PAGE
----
The big price increase in eggs is a recent phenomenon, so we know it is not the primary reason so many people have been scaling back on them for years now. For some folks, doing so is an ethical decision, as eggs are an animal product and, as such, consuming them is seen as exploitation of female chickens. Additionally, the egg industry employs a range of cruel production methods, such as beak cutting, squalid living conditions, and male chick “maceration,” a process that is simply too grim to describe. Other individuals delete eggs from the menu for health considerations, one being the possibility of an allergic reaction, given that eggs are the second most common food allergen in the United States. And of course, issues associated with dietary cholesterol are often a key motivator, as this waxy substance has been linked to an increased risk of metabolic syndrome, hypertension, diabetes and cardiovascular disease. According to Norrina Allen, PhD, and Director of the Center for Epidemiology and Population Health, it is all about the cholesterol and eggs are loaded with it. In fact, they are one of the top sources of dietary cholesterol among all commonly consumed foods, with 186 milligrams in a single yolk. One study found that adults who regularly eat eggs had a significantly higher risk of potentially fatal cardiovascular disease than those who did not. Also, research from the journal Atherosclerosis, involving 14 published studies, revealed that egg consumers may increase their risk for diabetes by 68%. Another review found a 39% higher risk of diabetes in people who eat as few as three eggs per week. According to the Journal of Translational Internal Medicine, recommendations that removed limits on dietary cholesterol appear to have been heavily influenced by propaganda from the egg industry. After a conviction for false advertising, the industry has spent hundreds of millions of dollars to convince the public, physicians, and policy makers that dietary cholesterol is harmless. The Physicians Committee for Responsible Medicine (PCRM) confirms that industry-funded research has downplayed the effects of egg consumption on cholesterol levels. A PCRM review published in the American Journal of Lifestyle Medicine examined all research studies published from 1950 to March 2019 that evaluated the effect of eggs on blood cholesterol levels and examined funding sources and their influence on study findings. Research published prior to 1970 showed no industry influence on cholesterol research. The percentage of industry-funded studies increased over time, from 0% in the 1950s to 60% in 2010-2019. However, 49% of industry-funded publications reported conclusions that conflicted with actual study results, compared with 13% of non-industry-funded trials. The reality is that over 85% of all the analyzed studies demonstrated that eggs negatively affect blood cholesterol. So, whether you wish to scale back on eggs for cost, health reasons, or dietary preference, what are your options?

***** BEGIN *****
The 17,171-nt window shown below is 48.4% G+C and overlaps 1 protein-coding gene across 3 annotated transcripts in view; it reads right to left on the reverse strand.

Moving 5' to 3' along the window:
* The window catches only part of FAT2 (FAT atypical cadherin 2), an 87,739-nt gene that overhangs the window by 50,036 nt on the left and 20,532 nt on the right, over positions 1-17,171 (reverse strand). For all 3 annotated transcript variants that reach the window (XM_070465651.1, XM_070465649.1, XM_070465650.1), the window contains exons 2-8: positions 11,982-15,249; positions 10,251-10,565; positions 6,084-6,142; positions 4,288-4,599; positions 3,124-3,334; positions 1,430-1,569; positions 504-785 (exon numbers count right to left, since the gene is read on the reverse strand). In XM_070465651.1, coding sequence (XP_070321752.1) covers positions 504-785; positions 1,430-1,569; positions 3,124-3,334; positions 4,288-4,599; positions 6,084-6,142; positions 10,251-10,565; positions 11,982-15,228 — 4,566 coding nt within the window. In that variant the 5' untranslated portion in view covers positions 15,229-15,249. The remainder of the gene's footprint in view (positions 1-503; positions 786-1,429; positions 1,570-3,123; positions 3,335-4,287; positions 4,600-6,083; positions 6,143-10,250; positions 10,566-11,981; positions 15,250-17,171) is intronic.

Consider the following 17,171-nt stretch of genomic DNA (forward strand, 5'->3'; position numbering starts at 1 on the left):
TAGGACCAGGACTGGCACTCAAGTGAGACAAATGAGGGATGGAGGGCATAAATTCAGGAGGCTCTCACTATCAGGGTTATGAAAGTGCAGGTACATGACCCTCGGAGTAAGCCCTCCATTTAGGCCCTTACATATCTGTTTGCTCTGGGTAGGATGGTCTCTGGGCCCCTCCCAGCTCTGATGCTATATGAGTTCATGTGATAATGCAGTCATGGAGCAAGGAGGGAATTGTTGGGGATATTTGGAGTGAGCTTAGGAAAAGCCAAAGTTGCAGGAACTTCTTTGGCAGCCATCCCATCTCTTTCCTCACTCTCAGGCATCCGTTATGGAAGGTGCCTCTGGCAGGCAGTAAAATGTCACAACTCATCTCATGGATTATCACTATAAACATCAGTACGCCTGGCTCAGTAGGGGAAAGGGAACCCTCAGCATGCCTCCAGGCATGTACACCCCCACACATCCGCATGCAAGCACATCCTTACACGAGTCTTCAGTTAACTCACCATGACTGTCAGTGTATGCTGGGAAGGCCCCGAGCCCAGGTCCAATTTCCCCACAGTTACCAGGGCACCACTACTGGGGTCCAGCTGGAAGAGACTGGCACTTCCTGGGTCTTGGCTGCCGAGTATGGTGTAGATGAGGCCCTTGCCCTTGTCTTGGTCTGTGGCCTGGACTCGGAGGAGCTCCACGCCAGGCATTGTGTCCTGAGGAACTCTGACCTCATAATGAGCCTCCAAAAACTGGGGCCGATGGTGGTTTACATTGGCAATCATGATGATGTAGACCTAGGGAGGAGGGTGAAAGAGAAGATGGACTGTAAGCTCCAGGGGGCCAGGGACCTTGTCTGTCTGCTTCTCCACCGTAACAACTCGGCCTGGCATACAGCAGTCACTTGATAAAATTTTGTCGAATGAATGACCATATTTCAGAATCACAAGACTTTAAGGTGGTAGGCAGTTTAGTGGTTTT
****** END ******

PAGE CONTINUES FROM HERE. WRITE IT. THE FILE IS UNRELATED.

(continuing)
Egg alternative options

That’s where things start looking up! There are currently more high-quality egg alternatives available than ever before, and some even work like eggs to contribute to the structure, color, flavor, and consistency of baked goods by acting as a binder, in leavening (helping baked goods “rise”) and ensuring a moist final product. So, whether you are in the mood to whip up a quiche, frittata or omelet, bake some yummy muffins, or create a hand-crafted birthday cake, we have you covered with some great replacement options, such as: Other good egg substitutes, each equating to 1 egg, include:
  • Arrowroot powder – 2 tablespoons blended + 3 tablespoons of water
  • Vinegar and baking soda – 1 teaspoon baking soda + 1 tablespoon of vinegar
  • Ground flaxseed or chia seed – 1 tablespoon + 3 tablespoons of water
  • Applesauce or mashed banana – 1/4 cup
  • Plant-based yogurt or “buttermilk” – 1-2 teaspoons vinegar + 1/3 cup milk
  • Silken tofu – 1/4 cup
  • Carbonated water – 1/4 cup
  • Soy lecithin – 1 tablespoon
As you can see, there are many excellent replacement options if you decide for any reason that eggs are better left off your family menu. Some alternatives work better than others, depending on the recipe, so do allow for a bit of trial and error as you find your egg-free groove. Cheers to your healthy, happy life![/vc_column_text][/vc_column][/vc_row][vc_row][vc_column][vc_text_separator title="Featured Products" border_width="2"][vc_row_inner equal_height="yes" content_placement="middle" gap="35"][vc_column_inner width="1/3"][vc_single_image image="165216" img_size="full" alignment="center" onclick="custom_link" img_link_target="_blank" css=".vc_custom_1677617760354{padding-right: 7% !important;padding-left: 7% !important;}" link=""][/vc_column_inner][vc_column_inner width="1/3"][vc_single_image image="165217" img_size="full" alignment="center" onclick="custom_link" img_link_target="_blank" css=".vc_custom_1677617775252{padding-right: 7% !important;padding-left: 7% !important;}" link=""][/vc_column_inner][vc_column_inner width="1/3"][vc_single_image image="165215" img_size="full" alignment="center" onclick="custom_link" img_link_target="_blank" css=".vc_custom_1677617796285{padding-right: 7% !important;padding-left: 7% !important;}" link=""][/vc_column_inner][/vc_row_inner][/vc_column][/vc_row]